However, for all these small interesting moments there is a lot of dross in this book and it was mostly quite hard going. The wandering nature of the plot, following Sterndale investigating unusual mysterious happenings, soon flounders a lot. It doesn’t help that Sterndale walks into traps with his eyes open and for no good reason than apathy. I wonder when books are described as ‘topical tales’ that this is a code word for an author who can’t write a decent plot, but perhaps I am being a bit too mean. There is also a consistent trickle of 60s prejudices, though very weirdly these are counterbalanced by Sterndale’s belief that society and men in particular need women to save them. So if you want an entertaining read I would probably skip this one, but if you want to look into 60s society then you might find something of interest. Had this book on my TBR pile for quite a while. If I had known it was going to be like this I think it could have stayed there a little longer, or been nudged off completely.

Rating: 2.5/5

Vintage Mystery Scavenger Hunt Item (Silver Card): Briefcase/Suitcase


  1. Not as good as the “time plays”, then?

    Re. the tale vs. novel: Jacques Barzun distinguished between the two, and classed the detective story as a TALE. “Detective fiction belongs to the kind of narrative properly called the tale. It is a genre distinct from the novel as we have come to know it since Balzac…”

    To put it crudely: the novel is realistic, and examines a character’s inner life; the tale tells a story.

    The novel is a “narrative that professes to illuminate life by pretending to be history”; the tale “is a narrative too, but comic, not in the sense of laughter-provoking, but in the sense of high make-believe, indifferent to direct portraiture.”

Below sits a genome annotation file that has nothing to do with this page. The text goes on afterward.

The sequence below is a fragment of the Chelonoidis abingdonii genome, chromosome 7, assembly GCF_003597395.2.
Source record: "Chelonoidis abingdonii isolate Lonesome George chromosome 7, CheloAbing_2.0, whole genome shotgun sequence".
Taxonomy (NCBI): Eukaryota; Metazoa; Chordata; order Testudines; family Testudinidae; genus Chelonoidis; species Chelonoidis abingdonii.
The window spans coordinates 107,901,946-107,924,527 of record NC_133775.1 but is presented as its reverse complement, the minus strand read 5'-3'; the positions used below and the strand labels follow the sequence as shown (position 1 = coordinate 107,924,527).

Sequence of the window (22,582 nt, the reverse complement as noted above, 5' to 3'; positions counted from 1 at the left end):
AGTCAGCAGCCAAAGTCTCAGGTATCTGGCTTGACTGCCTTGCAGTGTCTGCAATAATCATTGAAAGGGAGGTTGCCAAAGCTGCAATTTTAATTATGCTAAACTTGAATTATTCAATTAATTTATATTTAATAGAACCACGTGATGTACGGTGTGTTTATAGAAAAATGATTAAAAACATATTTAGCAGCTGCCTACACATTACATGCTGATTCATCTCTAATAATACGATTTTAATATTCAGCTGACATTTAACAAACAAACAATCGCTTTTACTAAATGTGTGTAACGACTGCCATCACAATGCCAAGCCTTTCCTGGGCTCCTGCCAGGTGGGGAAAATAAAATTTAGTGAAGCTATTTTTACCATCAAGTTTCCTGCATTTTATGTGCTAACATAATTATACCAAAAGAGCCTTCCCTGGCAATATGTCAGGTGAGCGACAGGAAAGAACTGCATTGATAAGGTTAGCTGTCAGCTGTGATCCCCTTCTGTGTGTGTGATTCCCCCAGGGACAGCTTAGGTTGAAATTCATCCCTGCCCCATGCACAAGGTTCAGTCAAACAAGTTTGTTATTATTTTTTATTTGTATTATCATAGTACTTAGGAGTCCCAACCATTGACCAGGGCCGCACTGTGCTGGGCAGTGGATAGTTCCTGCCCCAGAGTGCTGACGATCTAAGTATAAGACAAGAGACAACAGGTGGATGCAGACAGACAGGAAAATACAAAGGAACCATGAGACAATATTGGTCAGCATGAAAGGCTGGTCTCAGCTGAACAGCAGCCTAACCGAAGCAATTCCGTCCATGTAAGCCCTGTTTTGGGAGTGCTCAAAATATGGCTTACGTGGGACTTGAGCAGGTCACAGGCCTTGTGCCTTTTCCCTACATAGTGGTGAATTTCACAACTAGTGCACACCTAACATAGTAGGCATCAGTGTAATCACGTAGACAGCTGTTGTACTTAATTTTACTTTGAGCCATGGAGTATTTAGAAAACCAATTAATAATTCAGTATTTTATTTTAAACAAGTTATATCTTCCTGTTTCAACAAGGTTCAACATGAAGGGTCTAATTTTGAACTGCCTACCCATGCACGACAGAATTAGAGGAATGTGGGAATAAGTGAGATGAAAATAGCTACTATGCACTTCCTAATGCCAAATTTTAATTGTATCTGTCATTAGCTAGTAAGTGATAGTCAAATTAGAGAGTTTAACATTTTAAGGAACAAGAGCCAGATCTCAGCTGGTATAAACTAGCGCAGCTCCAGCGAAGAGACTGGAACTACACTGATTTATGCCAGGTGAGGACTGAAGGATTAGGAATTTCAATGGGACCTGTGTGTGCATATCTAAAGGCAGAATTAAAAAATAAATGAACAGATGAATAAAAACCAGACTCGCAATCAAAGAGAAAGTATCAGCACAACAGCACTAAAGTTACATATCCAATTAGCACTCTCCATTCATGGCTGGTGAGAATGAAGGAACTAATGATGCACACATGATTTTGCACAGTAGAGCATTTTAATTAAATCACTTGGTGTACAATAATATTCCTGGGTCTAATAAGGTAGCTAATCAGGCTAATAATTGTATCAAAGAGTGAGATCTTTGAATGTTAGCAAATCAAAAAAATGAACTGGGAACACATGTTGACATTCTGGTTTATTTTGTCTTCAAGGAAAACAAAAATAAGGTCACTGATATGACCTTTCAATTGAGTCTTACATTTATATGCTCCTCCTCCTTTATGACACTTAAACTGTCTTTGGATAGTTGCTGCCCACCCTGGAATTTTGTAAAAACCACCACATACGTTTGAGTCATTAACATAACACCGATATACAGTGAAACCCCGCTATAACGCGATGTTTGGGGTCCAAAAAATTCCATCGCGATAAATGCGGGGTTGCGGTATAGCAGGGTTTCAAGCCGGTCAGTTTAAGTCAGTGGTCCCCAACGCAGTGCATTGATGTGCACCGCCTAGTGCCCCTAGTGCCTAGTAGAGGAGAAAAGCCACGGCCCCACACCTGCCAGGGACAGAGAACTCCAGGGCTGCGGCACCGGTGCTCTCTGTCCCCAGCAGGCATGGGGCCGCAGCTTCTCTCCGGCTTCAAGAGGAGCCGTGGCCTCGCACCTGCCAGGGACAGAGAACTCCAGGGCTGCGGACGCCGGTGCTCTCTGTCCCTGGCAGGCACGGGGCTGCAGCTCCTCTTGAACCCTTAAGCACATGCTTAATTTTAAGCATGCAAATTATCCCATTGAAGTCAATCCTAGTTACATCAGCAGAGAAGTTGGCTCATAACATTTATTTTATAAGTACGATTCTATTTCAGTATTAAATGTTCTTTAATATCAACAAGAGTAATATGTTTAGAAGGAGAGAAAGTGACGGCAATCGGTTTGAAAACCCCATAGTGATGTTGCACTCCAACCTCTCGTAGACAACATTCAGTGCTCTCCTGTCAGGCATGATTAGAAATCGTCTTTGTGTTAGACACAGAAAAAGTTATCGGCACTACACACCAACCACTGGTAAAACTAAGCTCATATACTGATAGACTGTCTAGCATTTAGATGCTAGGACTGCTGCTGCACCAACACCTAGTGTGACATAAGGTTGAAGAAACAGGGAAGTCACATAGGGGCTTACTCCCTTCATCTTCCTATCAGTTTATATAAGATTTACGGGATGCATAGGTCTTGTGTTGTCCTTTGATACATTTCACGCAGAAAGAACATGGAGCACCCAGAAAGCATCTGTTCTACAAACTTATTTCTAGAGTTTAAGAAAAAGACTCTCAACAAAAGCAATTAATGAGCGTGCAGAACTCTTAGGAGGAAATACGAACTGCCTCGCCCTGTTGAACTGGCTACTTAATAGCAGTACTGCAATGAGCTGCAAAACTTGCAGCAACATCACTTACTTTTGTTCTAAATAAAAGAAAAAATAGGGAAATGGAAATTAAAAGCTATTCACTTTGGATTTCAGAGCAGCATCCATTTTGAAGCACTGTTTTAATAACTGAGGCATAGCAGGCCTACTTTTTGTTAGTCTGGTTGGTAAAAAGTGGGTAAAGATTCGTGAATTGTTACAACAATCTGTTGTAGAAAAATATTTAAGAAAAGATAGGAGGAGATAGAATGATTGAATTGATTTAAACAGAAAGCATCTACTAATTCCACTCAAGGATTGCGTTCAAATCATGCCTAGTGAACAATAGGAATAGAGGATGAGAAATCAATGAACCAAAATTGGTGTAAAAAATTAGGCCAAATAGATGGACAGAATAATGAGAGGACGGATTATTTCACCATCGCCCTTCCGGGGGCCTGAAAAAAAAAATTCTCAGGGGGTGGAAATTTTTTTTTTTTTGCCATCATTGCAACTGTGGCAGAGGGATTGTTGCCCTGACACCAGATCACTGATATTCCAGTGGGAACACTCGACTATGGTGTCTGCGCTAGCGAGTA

“The tale, much older than the novel, appeals to curiosity, wonder, and the love of ingenuity… A tale charms by its ingenuity, by the plausibility with which it overcomes the suspicion that it couldn’t happen. That is art.”

    “One goes to a tale because it is a marvelous invention, because it is ingenious, full of suspense and concentrated wisdom, because it flatters the eye and the mind by its circumstantiality, liberates the spirit by its ‘disdain of realism’, and appeases the heart by its love of reason.

    Liked by 3 people

  2. Nice review, though shame you didn’t enjoy this one as it did sound really interesting. I’ve read a few non mystery Priestleys – really enjoyed The Good Companions, Bright Day and Angel Pavement. Fascinating definitions of tales versus novels, too… not sure all stories that sound like they qualify under tales would be very appeasing to the heart on the score of ‘love of reason’.

    Liked by 1 person

      • Well, Priestley’s best known for his non-mystery work! We’re really the only ones who’d think of, say, C.P. Snow as the writer of DEATH UNDER SAIL rather than of STRANGERS & BROTHERS or “The Two Cultures”!

        And INSPECTOR is less mystery than science fiction / conceptual drama that uses the investigation into the servant girl’s death to explore themes of time, class, and power.

        But Priestley was a keen detective reader – and raved about John Dickson Carr. (As did Kingsley Amis.)

        He also wrote THE OLD DARK HOUSE, a spoof of the mystery:


  3. “Us Brits should also feel at home with this book at times, as Sterndale does bring up various grumbles about the railway system. Have we always grumbled about trains?”

    This is funny, since Germans too grumble about the train system all the time.

    I disliked both Priestleys I’ve read, “The Benighted” as well as “The Doomsday Men”, so regardless of your review it’s unlikely I will bother with this.

    Liked by 1 person

    • haha glad it’s not just us who have (at times) rubbish rail service. I’ve heard he has done some good non-mystery work, but yeah I don’t think I would be recommending this or any other mystery he has done.